A search for new five-membered heterocycles and new five-membered heterocycle pairs for sequence determination was recently attempted with little success (Marques, M. et al., Helvetica Chimica Acta 85: 4485-4517, 2002). Using molecular modeling from an X-ray crystallography structure of a polyamide oligomer bound to duplex DNA, analogs of the existing five-membered heterocycles were designed to optimize binding to the curvature and twist of minor-groove DNA. Analogs of Py (1-methyl-1H-pyrazole (Pz) and 1H-pyrrole (Nh)), Im (5-methylthiazole (Nt) and furan (Fr)), and Hip (3-hydroxythiopene (Ht)) were synthesized and investigated in polyamide pairs. Additional sulfur containing pyrrole analogs (4-methylthiazole (Th), 3-methylthiophene (Tn), and thiophene (Tp)) were also studied. The chemical structures of these analogs are shown below:
Six-membered heterocycles represent a new class of heterocycles that may be employed in compounds which bind DNA. Certain small molecule ligands known to bind the minor groove of DNA with relatively high affinities contain six-membered heterocycles and fused heterocycles, such as benzimidazole, imidazopyridines, and indoles (R. L. Lombardy, et al., J. Med. Chem., 39: 1452-1462, 1996; Minehan, T. G. et al. Helv. Chim. Acta, 83: 2197-2213, 2000; Wang, L. et al., Biochemistry, 40: 2511-2521, 2001; Zhang, W. et al., FEBS Lett., 509: 85-89, 2001; Ji, Y.-H. et al., Bioorg. Med, Chem., 9: 2905-2919, 2001; Satz, A. L. et al., J. Am. Chem. Soc., 123: 2469-2477, 2001; Behrens, C. et al., Bioconjugate Chem, 12: 1021-1027, 2001; Matsuba, Y. et al., Cancer Chemother. Pharmacol., Vol. 46: 1-9, 2000).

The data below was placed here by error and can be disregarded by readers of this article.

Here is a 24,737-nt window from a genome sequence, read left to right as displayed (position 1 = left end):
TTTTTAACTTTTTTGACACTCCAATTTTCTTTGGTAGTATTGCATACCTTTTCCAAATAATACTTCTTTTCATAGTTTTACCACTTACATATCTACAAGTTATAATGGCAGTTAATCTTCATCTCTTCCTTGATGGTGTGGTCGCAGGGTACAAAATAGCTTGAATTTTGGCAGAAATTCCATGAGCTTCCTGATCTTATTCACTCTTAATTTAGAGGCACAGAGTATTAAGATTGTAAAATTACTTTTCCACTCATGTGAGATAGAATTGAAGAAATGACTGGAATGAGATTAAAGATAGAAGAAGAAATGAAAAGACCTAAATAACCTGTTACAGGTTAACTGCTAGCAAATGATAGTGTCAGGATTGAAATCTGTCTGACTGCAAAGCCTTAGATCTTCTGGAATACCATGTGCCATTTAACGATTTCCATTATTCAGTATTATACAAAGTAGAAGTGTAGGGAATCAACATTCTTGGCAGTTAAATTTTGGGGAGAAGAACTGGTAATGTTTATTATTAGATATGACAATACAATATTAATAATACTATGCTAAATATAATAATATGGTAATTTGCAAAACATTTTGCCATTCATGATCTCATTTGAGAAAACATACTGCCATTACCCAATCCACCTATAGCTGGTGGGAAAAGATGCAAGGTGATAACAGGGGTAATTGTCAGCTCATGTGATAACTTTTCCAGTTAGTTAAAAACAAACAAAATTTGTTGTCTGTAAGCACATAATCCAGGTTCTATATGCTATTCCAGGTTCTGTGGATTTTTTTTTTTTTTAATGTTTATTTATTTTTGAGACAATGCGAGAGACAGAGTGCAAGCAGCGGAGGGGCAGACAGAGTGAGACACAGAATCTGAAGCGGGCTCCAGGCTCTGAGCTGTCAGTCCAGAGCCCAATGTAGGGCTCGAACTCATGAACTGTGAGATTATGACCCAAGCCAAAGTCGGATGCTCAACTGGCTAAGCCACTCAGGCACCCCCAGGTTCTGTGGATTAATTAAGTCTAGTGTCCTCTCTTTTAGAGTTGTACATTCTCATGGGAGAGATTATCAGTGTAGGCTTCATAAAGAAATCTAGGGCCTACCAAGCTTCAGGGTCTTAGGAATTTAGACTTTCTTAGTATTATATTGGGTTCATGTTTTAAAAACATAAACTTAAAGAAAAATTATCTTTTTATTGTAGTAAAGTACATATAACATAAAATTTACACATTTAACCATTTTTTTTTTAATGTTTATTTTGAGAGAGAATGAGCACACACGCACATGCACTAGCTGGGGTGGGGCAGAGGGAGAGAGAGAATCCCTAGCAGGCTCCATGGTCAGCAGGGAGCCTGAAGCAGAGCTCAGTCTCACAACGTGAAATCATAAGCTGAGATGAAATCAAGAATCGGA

Hoechst 33258, which comprises a bis-benzimidazole, an N-methylpiperazine, and a phenol moiety, is an example of a fused six-membered cyclic derivative (P. E. Pjura, K. Grzeskowiak, R. E. Dickerson, J. Mol. Biol, 197: 257-271, 1987; M. Teng, N. Usman, C. A. Frederick, A. Wang, Nucleic Acids Res., 16: 2671-2690, 1988; S. Kumar, B. Yadagiri, J Zimmermann, R. T. Pon, J. W. Lown, J. Biomol. Struct. Dyn., 8: 331-357, 1990). The chemical structure of Hoechst 33258 is shown below:
Hoechst 33258 is a highly fluorescent dye which binds the minor groove of DNA at A·T rich tracks. Oligomers of the Hoechst benzimidazoles have been synthesized and studied for DNA recognition (Minchan, T. G. et al., Helvetica Chimica Acta 83: 2197-2213, 2000). These benzimidazole oligomers also show preference for A·T rich sequences, as well as for 5′-WGWWW-3′ and 5′-WCWWW-3′, where W=A or T.